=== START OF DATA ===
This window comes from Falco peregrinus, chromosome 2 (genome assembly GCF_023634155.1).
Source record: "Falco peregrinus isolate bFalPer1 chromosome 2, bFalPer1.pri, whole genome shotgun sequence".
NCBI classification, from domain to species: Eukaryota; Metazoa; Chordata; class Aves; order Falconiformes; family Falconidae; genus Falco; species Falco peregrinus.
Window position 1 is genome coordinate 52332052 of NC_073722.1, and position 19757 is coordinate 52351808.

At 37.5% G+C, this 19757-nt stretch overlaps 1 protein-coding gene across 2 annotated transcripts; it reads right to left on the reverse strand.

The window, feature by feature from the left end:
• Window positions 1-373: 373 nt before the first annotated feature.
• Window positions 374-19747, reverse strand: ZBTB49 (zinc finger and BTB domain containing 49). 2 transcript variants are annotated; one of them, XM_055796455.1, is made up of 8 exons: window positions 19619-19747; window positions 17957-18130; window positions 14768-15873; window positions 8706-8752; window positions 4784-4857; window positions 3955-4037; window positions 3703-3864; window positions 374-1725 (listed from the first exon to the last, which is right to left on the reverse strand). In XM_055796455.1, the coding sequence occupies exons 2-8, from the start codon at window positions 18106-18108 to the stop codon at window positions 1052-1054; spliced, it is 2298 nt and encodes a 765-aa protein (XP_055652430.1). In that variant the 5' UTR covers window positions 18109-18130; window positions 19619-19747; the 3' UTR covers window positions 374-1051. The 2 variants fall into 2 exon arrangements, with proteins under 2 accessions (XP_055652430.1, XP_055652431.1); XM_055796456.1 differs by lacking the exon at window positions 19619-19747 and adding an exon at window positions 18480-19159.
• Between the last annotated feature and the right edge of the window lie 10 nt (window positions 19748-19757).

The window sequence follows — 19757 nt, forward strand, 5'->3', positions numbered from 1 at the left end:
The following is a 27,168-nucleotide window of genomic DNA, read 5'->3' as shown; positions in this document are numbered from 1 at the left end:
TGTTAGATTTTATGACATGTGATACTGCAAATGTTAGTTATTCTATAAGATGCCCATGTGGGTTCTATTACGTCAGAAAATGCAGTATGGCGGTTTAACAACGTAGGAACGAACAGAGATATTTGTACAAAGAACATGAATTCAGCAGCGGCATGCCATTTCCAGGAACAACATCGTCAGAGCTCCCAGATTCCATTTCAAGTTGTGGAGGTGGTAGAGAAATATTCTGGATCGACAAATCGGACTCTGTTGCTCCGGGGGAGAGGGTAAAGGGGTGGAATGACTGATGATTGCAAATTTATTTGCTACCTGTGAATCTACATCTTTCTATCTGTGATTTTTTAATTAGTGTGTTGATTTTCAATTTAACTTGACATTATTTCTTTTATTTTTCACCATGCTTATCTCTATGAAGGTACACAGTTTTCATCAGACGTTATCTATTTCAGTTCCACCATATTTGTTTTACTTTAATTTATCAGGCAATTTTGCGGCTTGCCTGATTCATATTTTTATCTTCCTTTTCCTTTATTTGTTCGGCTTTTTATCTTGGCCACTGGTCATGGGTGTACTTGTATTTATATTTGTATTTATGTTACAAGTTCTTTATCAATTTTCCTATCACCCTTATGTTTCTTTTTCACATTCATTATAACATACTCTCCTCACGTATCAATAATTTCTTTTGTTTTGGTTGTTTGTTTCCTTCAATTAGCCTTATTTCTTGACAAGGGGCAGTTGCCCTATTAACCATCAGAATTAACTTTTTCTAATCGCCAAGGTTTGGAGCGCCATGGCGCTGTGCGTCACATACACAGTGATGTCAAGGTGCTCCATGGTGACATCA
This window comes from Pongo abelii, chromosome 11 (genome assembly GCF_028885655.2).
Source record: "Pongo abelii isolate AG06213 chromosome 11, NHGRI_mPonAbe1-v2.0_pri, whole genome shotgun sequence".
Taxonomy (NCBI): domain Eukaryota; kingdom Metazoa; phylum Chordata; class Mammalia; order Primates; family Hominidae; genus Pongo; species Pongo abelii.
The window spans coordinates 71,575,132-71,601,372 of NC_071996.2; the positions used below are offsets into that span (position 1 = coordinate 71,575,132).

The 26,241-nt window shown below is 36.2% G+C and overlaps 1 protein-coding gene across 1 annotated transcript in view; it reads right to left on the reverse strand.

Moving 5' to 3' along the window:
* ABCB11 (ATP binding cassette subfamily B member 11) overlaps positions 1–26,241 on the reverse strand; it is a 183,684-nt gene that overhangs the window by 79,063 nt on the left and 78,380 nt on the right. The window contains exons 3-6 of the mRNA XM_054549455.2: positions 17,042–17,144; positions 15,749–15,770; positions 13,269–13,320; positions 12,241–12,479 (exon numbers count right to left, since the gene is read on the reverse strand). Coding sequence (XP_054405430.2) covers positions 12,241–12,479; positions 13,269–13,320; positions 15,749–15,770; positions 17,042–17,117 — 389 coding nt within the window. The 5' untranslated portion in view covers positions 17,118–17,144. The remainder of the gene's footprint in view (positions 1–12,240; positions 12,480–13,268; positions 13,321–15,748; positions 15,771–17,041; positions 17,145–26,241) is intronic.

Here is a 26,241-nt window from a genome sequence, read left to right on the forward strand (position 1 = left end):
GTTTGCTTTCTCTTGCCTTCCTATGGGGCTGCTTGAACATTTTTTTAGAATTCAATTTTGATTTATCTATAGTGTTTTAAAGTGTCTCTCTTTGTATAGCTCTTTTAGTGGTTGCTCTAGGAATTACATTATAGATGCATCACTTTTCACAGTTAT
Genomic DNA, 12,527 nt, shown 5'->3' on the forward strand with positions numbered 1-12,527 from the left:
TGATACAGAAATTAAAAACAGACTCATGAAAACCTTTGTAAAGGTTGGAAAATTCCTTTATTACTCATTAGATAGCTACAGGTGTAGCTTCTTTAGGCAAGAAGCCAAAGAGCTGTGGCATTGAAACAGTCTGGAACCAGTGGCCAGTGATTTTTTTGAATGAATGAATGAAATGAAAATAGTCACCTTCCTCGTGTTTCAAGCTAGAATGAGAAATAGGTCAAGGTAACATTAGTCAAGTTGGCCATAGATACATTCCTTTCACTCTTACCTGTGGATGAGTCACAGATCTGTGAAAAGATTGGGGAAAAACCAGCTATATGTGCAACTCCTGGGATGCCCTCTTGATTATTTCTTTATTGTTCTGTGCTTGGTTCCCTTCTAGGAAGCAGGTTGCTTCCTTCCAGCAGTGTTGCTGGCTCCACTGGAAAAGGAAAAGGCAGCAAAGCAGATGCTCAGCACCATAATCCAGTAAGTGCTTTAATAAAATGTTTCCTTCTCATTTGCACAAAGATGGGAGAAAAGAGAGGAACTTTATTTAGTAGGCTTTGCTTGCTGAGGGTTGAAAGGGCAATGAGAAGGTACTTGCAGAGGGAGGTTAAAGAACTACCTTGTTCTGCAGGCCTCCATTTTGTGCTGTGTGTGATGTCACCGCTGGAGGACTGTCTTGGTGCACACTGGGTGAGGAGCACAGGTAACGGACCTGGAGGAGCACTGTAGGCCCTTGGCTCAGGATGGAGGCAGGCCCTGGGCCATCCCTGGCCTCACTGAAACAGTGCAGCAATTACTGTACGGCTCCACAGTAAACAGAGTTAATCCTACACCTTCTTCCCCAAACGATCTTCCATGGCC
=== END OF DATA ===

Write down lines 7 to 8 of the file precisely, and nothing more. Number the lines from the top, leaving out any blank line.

• Window positions 1-373: 373 nt before the first annotated feature.
• Window positions 374-19747, reverse strand: ZBTB49 (zinc finger and BTB domain containing 49). 2 transcript variants are annotated; one of them, XM_055796455.1, is made up of 8 exons: window positions 19619-19747; window positions 17957-18130; window positions 14768-15873; window positions 8706-8752; window positions 4784-4857; window positions 3955-4037; window positions 3703-3864; window positions 374-1725 (listed from the first exon to the last, which is right to left on the reverse strand). In XM_055796455.1, the coding sequence occupies exons 2-8, from the start codon at window positions 18106-18108 to the stop codon at window positions 1052-1054; spliced, it is 2298 nt and encodes a 765-aa protein (XP_055652430.1). In that variant the 5' UTR covers window positions 18109-18130; window positions 19619-19747; the 3' UTR covers window positions 374-1051. The 2 variants fall into 2 exon arrangements, with proteins under 2 accessions (XP_055652430.1, XP_055652431.1); XM_055796456.1 differs by lacking the exon at window positions 19619-19747 and adding an exon at window positions 18480-19159.